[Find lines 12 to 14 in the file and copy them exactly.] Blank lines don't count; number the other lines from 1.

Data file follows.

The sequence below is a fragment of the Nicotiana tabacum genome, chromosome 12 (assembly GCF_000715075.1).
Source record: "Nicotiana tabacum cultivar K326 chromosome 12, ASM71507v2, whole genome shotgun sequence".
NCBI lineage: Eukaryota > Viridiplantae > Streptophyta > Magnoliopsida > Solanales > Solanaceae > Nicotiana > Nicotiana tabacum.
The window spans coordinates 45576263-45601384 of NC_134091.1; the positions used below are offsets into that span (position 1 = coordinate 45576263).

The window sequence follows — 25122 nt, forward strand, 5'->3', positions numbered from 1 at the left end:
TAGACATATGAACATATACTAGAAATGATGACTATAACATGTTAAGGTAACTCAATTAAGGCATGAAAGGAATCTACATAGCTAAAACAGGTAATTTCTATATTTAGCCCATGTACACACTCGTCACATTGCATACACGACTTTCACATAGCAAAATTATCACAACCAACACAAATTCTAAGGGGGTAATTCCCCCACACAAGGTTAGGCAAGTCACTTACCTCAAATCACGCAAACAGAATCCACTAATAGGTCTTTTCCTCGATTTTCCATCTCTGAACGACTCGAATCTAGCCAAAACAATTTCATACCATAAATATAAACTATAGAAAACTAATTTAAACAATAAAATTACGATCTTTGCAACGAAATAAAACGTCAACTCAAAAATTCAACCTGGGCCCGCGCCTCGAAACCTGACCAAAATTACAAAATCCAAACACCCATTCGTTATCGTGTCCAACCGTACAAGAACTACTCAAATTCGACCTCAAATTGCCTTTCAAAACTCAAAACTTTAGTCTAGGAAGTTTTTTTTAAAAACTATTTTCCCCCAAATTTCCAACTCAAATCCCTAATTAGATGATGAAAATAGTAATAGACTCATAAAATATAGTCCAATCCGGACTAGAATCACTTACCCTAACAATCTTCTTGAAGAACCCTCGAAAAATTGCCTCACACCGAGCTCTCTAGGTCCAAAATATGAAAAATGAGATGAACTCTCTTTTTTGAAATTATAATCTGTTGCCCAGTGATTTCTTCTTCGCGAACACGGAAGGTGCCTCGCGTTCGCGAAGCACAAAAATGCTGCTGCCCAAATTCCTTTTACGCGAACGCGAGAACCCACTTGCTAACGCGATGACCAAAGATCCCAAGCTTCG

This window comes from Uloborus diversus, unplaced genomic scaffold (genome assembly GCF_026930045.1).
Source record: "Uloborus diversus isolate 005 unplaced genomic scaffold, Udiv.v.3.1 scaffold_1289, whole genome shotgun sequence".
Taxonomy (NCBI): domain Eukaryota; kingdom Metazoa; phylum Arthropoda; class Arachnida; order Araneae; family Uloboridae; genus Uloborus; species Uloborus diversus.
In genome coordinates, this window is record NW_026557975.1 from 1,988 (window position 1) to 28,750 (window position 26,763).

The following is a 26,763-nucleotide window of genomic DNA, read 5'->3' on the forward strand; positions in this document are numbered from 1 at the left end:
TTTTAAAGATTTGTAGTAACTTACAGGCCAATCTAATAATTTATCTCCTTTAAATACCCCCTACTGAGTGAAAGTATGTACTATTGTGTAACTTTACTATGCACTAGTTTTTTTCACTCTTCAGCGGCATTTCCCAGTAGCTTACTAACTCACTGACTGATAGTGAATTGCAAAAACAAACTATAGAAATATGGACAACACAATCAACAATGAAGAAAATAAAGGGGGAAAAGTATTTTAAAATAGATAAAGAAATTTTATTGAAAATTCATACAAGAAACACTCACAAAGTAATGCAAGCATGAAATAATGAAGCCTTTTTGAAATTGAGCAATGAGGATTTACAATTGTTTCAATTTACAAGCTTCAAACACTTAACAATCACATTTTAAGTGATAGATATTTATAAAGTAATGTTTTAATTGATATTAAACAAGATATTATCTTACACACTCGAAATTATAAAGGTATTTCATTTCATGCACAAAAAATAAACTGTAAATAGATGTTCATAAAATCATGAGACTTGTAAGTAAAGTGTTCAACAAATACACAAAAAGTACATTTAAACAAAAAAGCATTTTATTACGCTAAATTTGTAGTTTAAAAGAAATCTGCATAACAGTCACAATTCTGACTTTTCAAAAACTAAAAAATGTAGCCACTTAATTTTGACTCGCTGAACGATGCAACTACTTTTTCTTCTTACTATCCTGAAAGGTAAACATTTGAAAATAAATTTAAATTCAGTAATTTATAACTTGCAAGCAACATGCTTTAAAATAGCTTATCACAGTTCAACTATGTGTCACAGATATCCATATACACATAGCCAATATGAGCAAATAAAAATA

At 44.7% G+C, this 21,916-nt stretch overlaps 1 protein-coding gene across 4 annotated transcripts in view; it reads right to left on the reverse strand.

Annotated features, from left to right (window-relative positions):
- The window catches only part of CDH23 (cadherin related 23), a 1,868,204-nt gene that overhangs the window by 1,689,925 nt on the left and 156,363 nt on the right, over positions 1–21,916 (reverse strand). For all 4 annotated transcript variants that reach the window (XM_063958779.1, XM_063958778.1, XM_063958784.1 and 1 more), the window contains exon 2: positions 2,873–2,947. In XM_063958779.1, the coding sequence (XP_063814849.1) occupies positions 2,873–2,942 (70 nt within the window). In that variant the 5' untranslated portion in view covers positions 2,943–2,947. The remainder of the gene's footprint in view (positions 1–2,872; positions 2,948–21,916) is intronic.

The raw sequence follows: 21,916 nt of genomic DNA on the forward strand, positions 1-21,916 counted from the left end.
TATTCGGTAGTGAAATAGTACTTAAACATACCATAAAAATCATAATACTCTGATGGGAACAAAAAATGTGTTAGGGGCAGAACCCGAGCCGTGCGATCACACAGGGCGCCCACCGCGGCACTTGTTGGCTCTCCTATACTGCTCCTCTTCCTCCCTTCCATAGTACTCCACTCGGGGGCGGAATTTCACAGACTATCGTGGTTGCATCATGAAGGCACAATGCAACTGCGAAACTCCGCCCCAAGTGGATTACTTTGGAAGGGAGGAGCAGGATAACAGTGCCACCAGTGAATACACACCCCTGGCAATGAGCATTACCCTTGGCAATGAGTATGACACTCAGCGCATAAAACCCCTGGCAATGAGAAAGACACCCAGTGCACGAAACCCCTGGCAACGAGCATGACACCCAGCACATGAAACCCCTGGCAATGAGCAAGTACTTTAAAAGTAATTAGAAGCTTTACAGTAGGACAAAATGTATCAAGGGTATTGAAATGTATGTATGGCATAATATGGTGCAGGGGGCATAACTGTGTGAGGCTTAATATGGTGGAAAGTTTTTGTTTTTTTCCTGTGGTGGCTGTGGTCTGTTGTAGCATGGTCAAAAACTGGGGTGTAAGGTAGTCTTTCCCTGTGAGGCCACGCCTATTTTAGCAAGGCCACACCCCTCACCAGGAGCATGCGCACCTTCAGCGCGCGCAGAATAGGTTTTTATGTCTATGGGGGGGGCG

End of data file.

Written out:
TTTTAAAGATTTGTAGTAACTTACAGGCCAATCTAATAATTTATCTCCTTTAAATACCCCCTACTGAGTGAAAGTATGTACTATTGTGTAACTTTACTATGCACTAGTTTTTTTCACTCTTCAGCGGCATTTCCCAGTAGCTTACTAACTCACTGACTGATAGTGAATTGCAAAAACAAACTATAGAAATATGGACAACACAATCAACAATGAAGAAAATAAAGGGGGAAAAGTATTTTAAAATAGATAAAGAAATTTTATTGAAAATTCATACAAGAAACACTCACAAAGTAATGCAAGCATGAAATAATGAAGCCTTTTTGAAATTGAGCAATGAGGATTTACAATTGTTTCAATTTACAAGCTTCAAACACTTAACAATCACATTTTAAGTGATAGATATTTATAAAGTAATGTTTTAATTGATATTAAACAAGATATTATCTTACACACTCGAAATTATAAAGGTATTTCATTTCATGCACAAAAAATAAACTGTAAATAGATGTTCATAAAATCATGAGACTTGTAAGTAAAGTGTTCAACAAATACACAAAAAGTACATTTAAACAAAAAAGCATTTTATTACGCTAAATTTGTAGTTTAAAAGAAATCTGCATAACAGTCACAATTCTGACTTTTCAAAAACTAAAAAATGTAGCCACTTAATTTTGACTCGCTGAACGATGCAACTACTTTTTCTTCTTACTATCCTGAAAGGTAAACATTTGAAAATAAATTTAAATTCAGTAATTTATAACTTGCAAGCAACATGCTTTAAAATAGCTTATCACAGTTCAACTATGTGTCACAGATATCCATATACACATAGCCAATATGAGCAAATAAAAATA

At 44.7% G+C, this 21,916-nt stretch overlaps 1 protein-coding gene across 4 annotated transcripts in view; it reads right to left on the reverse strand.

Annotated features, from left to right (window-relative positions):